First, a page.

Absolutely. Vibrating tuning fork switches have a fork shape sensing element which vibrates. As material comes into contact with the forks this vibration begins to dampen. The dampening of the signal is sensed by the circuitry and gives the desired output. Babbitt Level switches use a radio frequency signal which sends a sign wave down the probe. Any material that comes into contact with the probe decreases the amplitude of the signal. The circuity senses the change insignal and gives the desired output. While the technology between the two are different, the end result is the same – product is sensed and an output is given. However, unlike vibrating tuning forks, Babbitt Radio Frequency Level switches are not as susceptible to product buildup making them better suited for applications where buildup is a concern.
Are Babbitt Level switches an appropriate crossover for rotating paddle switches?
Absolutely. Rotating paddle switches have a paddle which rotates. As material comes into contact with the rotating paddle, the rotation slows, product is sensed and the circuitry gives the desired output. Babbitt Level switches use a Radio Frequency signal which sends a sign wave down the probe. Any material that comes into contact with the probe decreases the amplitude of the signal. The circuity senses the change in signal and gives the desired output. While the technology between the two are different, the end result is the same – presence or absence of material is sensed and an output is given. However, unlike rotating paddle switches, Babbitt Level switches have no moving parts. There are no motors to burn up, paddles to fall off or bearings to wear out. In addition, Babbitt Level switches are not as susceptible to product buildup which makes them better suited for dry bulk solid applications.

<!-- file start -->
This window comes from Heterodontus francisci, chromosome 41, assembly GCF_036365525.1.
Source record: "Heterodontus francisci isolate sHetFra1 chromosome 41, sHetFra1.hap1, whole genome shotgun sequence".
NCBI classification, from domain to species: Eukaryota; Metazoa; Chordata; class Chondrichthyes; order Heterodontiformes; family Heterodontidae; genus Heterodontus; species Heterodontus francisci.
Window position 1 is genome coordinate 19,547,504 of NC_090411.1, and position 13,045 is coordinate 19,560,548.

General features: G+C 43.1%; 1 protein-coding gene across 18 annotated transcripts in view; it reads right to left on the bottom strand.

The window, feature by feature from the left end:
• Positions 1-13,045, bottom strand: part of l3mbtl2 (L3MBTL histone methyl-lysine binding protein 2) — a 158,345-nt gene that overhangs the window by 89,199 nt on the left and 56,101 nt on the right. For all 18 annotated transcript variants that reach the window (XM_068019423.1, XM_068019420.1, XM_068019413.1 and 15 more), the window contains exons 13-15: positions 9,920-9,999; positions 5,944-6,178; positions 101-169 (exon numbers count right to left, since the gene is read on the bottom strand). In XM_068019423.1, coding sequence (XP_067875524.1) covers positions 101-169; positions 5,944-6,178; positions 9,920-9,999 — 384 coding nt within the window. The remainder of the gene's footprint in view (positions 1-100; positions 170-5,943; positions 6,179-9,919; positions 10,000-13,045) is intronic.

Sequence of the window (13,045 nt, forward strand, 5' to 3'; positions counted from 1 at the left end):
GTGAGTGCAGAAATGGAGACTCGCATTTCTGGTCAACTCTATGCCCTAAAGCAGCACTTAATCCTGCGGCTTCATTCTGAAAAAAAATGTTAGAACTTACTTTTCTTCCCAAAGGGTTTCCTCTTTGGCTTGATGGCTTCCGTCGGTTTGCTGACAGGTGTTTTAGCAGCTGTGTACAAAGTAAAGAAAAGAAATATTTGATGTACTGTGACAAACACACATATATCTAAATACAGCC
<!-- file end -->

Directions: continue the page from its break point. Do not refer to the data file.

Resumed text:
What is the highest temperature Babbitt Level switches are designed to handle?
Standard Babbitt Level Switches are capable of handling temperatures ranging from 180F to 450F depending upon the model and insulator material. Teflon insulators can be added to increase temperatures up to 450F. High temperature level sensors are available by adding a PEEK insulator to any level switch model, allowing for temperatures up to 550F in both liquid and dry materials. For high temperatures applications above 550F, a custom LS8000 high temperature level sensor with ceramic insulator can be utilized in dry materials to allow for operations in temperatures up to 1200 F.
How are your probe lengths measured?
Probes are measured from the end of the process connection to the tip of the probe.
How long and short do you make your probes?
Rigid probes are available in lengths up to 12 feet and cable probes in lengths up to 100 feet. In most application, probes as short as 4 inch can be used. In very specific applications, probes as short as 1” are available.
Can I cut a probe if it’s too long?
A bare stainless steel probe can be cut with a hacksaw, however it is recommended to leave at least 2-3” of exposed stainless steel probe past the insulator. If the probe has a coating, the probe cannot be cut as doing so would compromise the coating.